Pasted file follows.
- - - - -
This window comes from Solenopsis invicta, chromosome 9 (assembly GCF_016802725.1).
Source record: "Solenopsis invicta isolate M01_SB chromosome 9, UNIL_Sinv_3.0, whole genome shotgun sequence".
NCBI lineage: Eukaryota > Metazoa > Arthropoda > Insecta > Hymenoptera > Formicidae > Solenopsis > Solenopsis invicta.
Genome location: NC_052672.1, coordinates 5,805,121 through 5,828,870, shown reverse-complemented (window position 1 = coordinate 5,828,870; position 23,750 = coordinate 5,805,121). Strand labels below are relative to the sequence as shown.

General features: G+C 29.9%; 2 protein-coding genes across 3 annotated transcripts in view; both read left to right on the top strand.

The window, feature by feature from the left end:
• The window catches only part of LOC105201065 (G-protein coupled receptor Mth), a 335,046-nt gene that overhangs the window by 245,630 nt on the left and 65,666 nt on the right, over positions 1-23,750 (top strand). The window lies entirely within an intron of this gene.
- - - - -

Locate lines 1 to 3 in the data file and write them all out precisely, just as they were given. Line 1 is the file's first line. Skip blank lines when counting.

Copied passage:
This window comes from Solenopsis invicta, chromosome 9 (assembly GCF_016802725.1).
Source record: "Solenopsis invicta isolate M01_SB chromosome 9, UNIL_Sinv_3.0, whole genome shotgun sequence".
NCBI lineage: Eukaryota > Metazoa > Arthropoda > Insecta > Hymenoptera > Formicidae > Solenopsis > Solenopsis invicta.